Photo Credit: Rabbi Yerachmiel Roness

Title: Aloh Na’aleh – Eretz Yisrael and Aliyah in the Weekly Parshah
By Rabbi Yerachmiel Roness



It was not that long ago that when a person would return home from a long and arduous trip to the land of Israel, they would be inundated with questions. People would want to know everything about the land and its holiness, given that travel there was a rarity. People would often return with ground from the land as a souvenir.

To a degree, the notion that familiarity breeds contempt rings true for some when it comes to Israel. They may complain that the movie selection on the non-stop flight was inadequate, their kosher meal never arrived, or the busses there didn’t run as scheduled. First-world problems, indeed. Not all people treat Israel with contempt, but familiarity can lead to an occasional lack of appreciation for the G-dly gift known as Eretz Yisrael.

Everyone sees things through their own prisms. In ArchitecTorah: Architectural Ideas in Judaism and the Weekly Torah Portion, Joshua Skarf reads the weekly parsha through the lens of an architect. In Aloh Na’aleh – Eretz Yisrael and Aliyah in the Weekly Parshah, Rabbi Yerachmiel Roness has written an excellent book focusing on Israel and all of our eventual ascents to the Holyland, through his prism of the love of the land.

Not appreciating Israel is an age-old problem. He writes that we can witness the events there without rachamim and with a jaundiced eye, focusing on what is sorely lacking there. But at the same time, we have the ability to compassionately zero in on each and every improvement and small step forward. In each parsha, he shows the importance, centrality, and beauty of the land of Israel.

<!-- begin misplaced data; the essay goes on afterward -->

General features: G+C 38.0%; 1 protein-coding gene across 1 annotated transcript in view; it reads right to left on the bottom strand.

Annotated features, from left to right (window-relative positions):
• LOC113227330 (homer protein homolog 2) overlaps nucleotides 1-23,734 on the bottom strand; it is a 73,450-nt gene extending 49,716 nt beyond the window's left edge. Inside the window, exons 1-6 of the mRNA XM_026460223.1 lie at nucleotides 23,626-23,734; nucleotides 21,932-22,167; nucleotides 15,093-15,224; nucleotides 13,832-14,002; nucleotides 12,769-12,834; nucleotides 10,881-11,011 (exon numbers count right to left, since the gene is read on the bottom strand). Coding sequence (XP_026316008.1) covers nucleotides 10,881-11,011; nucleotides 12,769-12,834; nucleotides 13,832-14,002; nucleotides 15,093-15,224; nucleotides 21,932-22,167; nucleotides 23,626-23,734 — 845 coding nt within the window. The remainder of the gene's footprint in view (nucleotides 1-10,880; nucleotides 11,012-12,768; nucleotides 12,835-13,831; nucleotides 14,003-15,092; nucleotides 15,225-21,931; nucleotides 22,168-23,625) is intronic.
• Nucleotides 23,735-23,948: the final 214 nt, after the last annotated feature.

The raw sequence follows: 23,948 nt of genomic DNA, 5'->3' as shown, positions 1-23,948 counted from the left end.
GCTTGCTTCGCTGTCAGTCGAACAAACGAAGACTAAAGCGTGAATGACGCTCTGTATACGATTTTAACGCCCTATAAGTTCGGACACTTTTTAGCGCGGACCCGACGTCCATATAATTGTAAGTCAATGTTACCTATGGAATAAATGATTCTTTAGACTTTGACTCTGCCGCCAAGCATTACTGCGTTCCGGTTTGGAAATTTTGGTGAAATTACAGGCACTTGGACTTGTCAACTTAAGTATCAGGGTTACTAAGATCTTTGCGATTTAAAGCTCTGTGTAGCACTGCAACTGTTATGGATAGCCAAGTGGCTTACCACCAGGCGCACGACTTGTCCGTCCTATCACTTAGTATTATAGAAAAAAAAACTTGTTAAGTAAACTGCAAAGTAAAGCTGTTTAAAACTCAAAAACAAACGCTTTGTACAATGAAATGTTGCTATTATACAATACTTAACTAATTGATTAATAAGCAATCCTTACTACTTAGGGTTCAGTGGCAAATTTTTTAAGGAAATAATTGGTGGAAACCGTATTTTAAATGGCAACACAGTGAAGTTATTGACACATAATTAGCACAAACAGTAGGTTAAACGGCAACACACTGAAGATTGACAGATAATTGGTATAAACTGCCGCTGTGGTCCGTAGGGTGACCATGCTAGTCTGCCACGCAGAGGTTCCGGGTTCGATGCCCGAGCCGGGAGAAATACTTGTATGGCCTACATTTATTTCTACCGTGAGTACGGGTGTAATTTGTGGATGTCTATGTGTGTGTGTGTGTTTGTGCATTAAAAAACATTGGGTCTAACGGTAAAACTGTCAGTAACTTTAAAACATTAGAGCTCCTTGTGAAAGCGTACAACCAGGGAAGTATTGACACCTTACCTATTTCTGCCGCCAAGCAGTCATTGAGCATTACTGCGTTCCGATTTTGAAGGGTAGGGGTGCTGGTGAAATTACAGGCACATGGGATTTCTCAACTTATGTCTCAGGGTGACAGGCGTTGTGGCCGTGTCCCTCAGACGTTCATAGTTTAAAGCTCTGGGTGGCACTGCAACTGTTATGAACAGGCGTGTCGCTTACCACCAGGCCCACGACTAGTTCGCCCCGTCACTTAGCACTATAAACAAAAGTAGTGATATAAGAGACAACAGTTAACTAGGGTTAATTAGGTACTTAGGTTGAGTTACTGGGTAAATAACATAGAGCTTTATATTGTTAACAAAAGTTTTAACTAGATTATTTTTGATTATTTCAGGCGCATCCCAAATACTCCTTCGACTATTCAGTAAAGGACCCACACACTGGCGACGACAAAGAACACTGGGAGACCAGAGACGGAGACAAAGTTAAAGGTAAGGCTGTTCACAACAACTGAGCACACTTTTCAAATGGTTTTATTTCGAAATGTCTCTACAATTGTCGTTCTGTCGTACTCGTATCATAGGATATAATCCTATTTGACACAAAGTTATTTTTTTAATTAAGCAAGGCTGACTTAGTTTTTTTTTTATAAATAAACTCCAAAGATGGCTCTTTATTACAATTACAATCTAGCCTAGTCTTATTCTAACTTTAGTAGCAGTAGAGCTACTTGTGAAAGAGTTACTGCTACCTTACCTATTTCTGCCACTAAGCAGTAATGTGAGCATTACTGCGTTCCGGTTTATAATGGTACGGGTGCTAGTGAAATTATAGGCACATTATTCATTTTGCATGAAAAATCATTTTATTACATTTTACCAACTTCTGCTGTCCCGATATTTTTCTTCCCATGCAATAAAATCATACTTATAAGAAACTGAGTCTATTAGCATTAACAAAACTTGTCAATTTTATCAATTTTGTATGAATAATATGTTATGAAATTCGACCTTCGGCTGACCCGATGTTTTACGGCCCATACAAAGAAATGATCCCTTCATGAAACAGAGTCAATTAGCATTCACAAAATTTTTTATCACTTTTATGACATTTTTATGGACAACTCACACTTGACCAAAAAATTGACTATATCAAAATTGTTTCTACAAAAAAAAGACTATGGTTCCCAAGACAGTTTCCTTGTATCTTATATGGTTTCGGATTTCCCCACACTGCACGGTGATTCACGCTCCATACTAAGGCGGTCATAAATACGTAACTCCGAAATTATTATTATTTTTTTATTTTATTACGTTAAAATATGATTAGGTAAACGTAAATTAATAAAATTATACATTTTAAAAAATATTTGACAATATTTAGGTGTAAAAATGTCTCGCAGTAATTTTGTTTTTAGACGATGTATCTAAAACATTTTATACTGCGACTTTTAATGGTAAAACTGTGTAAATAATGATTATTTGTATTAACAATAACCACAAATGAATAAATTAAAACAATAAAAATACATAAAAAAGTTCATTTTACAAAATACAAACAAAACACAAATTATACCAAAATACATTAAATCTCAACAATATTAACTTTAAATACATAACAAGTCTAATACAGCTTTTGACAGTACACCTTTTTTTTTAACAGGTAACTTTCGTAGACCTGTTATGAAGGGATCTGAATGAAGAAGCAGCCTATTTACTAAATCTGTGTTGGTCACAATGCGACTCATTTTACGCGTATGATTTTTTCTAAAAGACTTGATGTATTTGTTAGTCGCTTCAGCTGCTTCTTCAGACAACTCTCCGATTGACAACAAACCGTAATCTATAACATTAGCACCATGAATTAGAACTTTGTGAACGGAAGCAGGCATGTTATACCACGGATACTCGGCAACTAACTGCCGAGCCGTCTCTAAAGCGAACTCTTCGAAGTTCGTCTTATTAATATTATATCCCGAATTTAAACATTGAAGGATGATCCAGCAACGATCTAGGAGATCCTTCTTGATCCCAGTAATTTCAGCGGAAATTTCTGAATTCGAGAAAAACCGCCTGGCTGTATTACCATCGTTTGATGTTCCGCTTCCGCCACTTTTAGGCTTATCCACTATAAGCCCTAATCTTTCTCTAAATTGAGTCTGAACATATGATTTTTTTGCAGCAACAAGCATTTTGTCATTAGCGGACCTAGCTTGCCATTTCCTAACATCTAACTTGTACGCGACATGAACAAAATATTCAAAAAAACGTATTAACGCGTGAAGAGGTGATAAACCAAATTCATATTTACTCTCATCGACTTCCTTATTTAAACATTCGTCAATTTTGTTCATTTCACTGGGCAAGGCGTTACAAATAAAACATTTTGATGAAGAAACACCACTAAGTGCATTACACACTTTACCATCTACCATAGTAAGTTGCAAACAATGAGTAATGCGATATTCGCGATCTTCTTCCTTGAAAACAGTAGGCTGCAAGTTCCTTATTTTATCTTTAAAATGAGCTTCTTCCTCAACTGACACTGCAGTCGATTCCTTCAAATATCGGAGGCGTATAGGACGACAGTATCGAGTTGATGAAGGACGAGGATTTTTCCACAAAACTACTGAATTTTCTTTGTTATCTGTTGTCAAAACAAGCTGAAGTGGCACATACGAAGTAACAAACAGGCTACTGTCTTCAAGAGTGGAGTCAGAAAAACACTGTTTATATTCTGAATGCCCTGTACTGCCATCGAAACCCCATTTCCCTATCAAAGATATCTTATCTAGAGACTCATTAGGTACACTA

Thousands of pages have been written explaining why Maimonides didn’t include dwelling in Israel in his list of 613 mitzvot. Notwithstanding that, the book shows that irrespective of whether it is a mitzvah, the land of Israel and the Torah are one. The land of Israel is central and axiomatic to the Torah and Jewish people. And he shows that connection via every weekly parsha.

Tehillim 128 says, “May the L-rd bless you from Zion, and may you see the good of Jerusalem all the days of your life.” As the book shows, there’s a lot of good to be seen in the land of Israel.

In Parshas Beha’alosecha, he writes how, at the Agudas Yisrael convention after World War II, a debate ensued as to whether the Satmar position was correct. Rabbi Itchie Meyer Levin, the son-in-law of the Gerrer rebbe, said at the convention that there was a significant contradiction in approaches. Regarding the horrors of the Holocaust, rabbinic leaders had stated that it was to be seen as an act of G-d that we cannot question. How can it be then, Levin asked, that the annihilation of the Jews is an act of G-d, while the miraculous deliverance of the Jewish people in the Six-Day War is, according to Satmar, an act of Satan?

Upon hearing that, Rabbi Yakov Kaminetsky announced that he accepted the argument that the salvation of the Jewish people in the Six-Day War was unquestionably an act of G-d.

Rav Kook writes that the extraordinary qualities of the Land of Israel and the exceptional qualities of the Jewish people are two halves of a whole. Not that we need proof for Rav Kook’s observation, but in Aloh Na’aleh, he makes that eminently clear.

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